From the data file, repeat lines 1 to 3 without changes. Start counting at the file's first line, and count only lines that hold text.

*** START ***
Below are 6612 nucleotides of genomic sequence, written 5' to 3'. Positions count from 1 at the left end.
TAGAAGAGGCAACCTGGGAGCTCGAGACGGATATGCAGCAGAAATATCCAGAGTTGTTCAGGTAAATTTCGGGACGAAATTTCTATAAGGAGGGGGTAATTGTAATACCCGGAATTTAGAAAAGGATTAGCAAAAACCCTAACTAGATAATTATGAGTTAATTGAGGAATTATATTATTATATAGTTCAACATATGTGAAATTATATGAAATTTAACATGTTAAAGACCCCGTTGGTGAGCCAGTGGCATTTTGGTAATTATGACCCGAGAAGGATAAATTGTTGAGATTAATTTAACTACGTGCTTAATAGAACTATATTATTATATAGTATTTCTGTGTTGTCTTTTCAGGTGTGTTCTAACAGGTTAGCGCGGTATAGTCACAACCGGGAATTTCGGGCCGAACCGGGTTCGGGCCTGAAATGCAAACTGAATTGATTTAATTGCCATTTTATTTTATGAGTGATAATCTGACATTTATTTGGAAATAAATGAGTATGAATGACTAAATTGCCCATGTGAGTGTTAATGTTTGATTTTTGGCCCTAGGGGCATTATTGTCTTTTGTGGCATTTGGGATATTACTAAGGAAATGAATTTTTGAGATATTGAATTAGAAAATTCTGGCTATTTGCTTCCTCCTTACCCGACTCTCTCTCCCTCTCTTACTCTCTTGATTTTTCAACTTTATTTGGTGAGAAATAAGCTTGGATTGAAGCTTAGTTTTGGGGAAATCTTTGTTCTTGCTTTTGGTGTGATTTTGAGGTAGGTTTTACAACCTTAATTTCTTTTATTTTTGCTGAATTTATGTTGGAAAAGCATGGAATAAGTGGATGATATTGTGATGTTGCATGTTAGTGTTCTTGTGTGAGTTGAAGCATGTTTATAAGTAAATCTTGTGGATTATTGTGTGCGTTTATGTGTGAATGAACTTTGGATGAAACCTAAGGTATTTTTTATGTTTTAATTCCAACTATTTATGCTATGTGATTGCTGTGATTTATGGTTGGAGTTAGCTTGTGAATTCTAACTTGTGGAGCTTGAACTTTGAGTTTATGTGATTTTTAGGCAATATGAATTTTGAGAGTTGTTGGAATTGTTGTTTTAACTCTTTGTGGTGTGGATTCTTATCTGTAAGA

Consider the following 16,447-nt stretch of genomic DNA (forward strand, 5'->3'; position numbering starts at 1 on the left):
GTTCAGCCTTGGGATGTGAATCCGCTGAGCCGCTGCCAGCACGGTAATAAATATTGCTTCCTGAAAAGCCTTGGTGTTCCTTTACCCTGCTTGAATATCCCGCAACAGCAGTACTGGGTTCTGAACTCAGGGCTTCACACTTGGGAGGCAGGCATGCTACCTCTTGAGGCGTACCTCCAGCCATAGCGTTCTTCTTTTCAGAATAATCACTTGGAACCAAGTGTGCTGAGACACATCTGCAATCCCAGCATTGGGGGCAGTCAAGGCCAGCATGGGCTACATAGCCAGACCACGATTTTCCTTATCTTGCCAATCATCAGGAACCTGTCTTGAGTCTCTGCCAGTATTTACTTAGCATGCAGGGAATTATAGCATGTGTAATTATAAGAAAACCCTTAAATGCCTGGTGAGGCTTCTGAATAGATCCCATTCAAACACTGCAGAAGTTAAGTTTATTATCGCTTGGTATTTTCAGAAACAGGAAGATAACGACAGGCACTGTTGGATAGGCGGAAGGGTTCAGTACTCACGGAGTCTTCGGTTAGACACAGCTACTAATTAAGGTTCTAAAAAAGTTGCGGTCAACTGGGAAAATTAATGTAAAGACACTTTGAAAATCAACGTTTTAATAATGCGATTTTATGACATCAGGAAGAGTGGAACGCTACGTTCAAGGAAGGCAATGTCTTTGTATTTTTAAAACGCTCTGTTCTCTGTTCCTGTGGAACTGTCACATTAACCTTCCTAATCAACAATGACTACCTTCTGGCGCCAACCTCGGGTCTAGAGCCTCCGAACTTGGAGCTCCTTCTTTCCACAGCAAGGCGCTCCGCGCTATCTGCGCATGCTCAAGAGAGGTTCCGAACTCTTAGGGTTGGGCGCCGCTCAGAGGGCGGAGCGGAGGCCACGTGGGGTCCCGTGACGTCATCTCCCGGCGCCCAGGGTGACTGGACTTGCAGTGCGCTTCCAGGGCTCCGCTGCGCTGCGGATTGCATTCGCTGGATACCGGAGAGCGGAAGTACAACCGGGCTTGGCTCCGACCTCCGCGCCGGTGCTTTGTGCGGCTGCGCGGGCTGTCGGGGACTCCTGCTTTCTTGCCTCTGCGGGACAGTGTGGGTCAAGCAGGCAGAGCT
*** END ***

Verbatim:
Below are 6612 nucleotides of genomic sequence, written 5' to 3'. Positions count from 1 at the left end.
TAGAAGAGGCAACCTGGGAGCTCGAGACGGATATGCAGCAGAAATATCCAGAGTTGTTCAGGTAAATTTCGGGACGAAATTTCTATAAGGAGGGGGTAATTGTAATACCCGGAATTTAGAAAAGGATTAGCAAAAACCCTAACTAGATAATTATGAGTTAATTGAGGAATTATATTATTATATAGTTCAACATATGTGAAATTATATGAAATTTAACATGTTAAAGACCCCGTTGGTGAGCCAGTGGCATTTTGGTAATTATGACCCGAGAAGGATAAATTGTTGAGATTAATTTAACTACGTGCTTAATAGAACTATATTATTATATAGTATTTCTGTGTTGTCTTTTCAGGTGTGTTCTAACAGGTTAGCGCGGTATAGTCACAACCGGGAATTTCGGGCCGAACCGGGTTCGGGCCTGAAATGCAAACTGAATTGATTTAATTGCCATTTTATTTTATGAGTGATAATCTGACATTTATTTGGAAATAAATGAGTATGAATGACTAAATTGCCCATGTGAGTGTTAATGTTTGATTTTTGGCCCTAGGGGCATTATTGTCTTTTGTGGCATTTGGGATATTACTAAGGAAATGAATTTTTGAGATATTGAATTAGAAAATTCTGGCTATTTGCTTCCTCCTTACCCGACTCTCTCTCCCTCTCTTACTCTCTTGATTTTTCAACTTTATTTGGTGAGAAATAAGCTTGGATTGAAGCTTAGTTTTGGGGAAATCTTTGTTCTTGCTTTTGGTGTGATTTTGAGGTAGGTTTTACAACCTTAATTTCTTTTATTTTTGCTGAATTTATGTTGGAAAAGCATGGAATAAGTGGATGATATTGTGATGTTGCATGTTAGTGTTCTTGTGTGAGTTGAAGCATGTTTATAAGTAAATCTTGTGGATTATTGTGTGCGTTTATGTGTGAATGAACTTTGGATGAAACCTAAGGTATTTTTTATGTTTTAATTCCAACTATTTATGCTATGTGATTGCTGTGATTTATGGTTGGAGTTAGCTTGTGAATTCTAACTTGTGGAGCTTGAACTTTGAGTTTATGTGATTTTTAGGCAATATGAATTTTGAGAGTTGTTGGAATTGTTGTTTTAACTCTTTGTGGTGTGGATTCTTATCTGTAAGA

Consider the following 16,447-nt stretch of genomic DNA (forward strand, 5'->3'; position numbering starts at 1 on the left):